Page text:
The sinking of the White Ship on the 25th November 1120 is one of the greatest disasters that England has ever suffered. Its repercussions would change English and European history for ever.
King Henry I was sailing for England in triumph after four years of fighting the French. Congregating with the king at the port of Barfleur on that freezing November night was the cream of Norman society: three of his children, including the only legitimate male heir to the throne, as well as the flower of the aristocracy, famous knights, and mighty courtiers. By 1120, Henry was perhaps the most formidable ruler in Europe, with an enviable record on the battlefield, immense lands and wealth, and unprecedented authority in his kingdoms. Everything he had worked so hard for was finally achieved, and he was ready to hand it on to his beloved son and heir, William Ætheling.
Henry I and his retinue set out first. The White Ship – considered the fastest afloat – would follow, carrying the young prince William Æthling. Spoilt and arrogant, William had plied his comrades and crew with drink from the minute he stepped aboard. It was the middle of the night when the drunken helmsman rammed the ship into rocks. There would be only one survivor from the gilded roll call of passengers…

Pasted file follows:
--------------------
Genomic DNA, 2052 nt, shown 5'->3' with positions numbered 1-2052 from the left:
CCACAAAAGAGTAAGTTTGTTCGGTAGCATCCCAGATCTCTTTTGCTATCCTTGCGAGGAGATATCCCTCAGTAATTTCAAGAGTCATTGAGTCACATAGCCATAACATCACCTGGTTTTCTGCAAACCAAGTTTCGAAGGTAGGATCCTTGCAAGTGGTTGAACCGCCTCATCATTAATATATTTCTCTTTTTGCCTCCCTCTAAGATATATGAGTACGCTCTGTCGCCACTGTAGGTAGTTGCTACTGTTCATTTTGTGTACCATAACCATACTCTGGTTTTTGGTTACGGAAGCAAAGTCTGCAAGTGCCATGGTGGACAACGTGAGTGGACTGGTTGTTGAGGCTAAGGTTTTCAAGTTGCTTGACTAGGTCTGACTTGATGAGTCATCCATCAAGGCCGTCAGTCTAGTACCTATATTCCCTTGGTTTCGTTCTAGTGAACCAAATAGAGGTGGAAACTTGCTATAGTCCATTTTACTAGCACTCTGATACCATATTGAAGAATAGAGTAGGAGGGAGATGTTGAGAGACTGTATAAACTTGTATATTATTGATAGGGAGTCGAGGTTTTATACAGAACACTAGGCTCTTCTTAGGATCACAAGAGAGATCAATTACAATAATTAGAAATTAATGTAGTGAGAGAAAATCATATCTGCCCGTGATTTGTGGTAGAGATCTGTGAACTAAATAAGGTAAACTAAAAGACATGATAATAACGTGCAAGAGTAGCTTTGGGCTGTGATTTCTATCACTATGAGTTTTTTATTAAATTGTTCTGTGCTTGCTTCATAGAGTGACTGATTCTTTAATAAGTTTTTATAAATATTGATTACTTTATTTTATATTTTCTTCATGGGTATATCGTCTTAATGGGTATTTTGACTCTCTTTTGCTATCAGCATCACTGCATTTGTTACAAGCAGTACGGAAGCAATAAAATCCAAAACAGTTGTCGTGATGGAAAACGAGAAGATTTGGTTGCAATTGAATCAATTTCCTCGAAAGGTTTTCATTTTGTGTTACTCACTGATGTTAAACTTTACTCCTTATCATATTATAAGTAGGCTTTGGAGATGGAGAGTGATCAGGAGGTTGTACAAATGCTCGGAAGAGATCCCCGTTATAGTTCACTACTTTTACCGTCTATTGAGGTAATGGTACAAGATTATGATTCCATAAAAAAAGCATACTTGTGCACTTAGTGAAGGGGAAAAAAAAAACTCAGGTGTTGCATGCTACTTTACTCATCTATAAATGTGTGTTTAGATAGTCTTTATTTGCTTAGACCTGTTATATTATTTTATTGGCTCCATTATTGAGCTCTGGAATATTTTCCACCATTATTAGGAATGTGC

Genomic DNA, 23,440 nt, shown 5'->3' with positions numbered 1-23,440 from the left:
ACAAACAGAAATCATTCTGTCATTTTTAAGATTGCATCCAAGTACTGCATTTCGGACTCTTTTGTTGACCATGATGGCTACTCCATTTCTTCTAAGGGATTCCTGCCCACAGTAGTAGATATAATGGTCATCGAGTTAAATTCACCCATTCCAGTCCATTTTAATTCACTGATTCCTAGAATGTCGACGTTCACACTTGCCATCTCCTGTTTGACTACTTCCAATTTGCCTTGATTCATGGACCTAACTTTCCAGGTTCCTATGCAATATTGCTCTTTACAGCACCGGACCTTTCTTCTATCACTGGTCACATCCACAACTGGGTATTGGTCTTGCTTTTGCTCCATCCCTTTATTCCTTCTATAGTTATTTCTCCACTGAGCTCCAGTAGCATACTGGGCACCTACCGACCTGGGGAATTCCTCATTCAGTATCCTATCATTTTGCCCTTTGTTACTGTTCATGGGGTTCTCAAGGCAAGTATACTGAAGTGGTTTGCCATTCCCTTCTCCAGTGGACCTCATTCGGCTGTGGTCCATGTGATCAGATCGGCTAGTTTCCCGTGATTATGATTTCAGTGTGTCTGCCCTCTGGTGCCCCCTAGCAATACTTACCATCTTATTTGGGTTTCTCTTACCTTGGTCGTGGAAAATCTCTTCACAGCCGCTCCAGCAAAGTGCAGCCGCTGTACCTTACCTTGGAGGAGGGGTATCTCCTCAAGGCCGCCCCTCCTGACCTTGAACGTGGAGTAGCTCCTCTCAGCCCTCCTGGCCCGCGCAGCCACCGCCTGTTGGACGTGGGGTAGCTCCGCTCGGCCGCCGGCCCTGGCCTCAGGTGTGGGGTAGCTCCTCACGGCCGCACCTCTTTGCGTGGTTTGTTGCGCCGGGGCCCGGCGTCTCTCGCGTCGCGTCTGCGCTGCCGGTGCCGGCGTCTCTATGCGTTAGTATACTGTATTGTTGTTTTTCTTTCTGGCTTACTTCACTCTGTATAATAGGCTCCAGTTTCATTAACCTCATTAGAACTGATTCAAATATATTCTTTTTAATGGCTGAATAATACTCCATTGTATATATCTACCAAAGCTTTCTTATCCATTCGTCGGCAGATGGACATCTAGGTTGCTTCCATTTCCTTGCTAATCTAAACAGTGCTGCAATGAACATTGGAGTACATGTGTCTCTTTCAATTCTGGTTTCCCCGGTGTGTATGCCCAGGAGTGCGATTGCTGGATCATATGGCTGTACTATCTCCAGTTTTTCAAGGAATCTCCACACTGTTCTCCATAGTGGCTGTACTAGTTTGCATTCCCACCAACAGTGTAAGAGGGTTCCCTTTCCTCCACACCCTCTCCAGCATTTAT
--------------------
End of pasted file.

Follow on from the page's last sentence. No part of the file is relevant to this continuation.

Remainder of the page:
Written to commemorate the 900th anniversary of the shipwreck, Charles Spencer evokes the harsh and brutal story of the Normans from Conquest to Anarchy. With their heir dead, a civil war of untold violence erupted, a game of thrones which saw families turned in on each other with English and Norman barons, rebellious Welsh princes and the Scottish king all playing a part in a bloody, desperate scrum for power.
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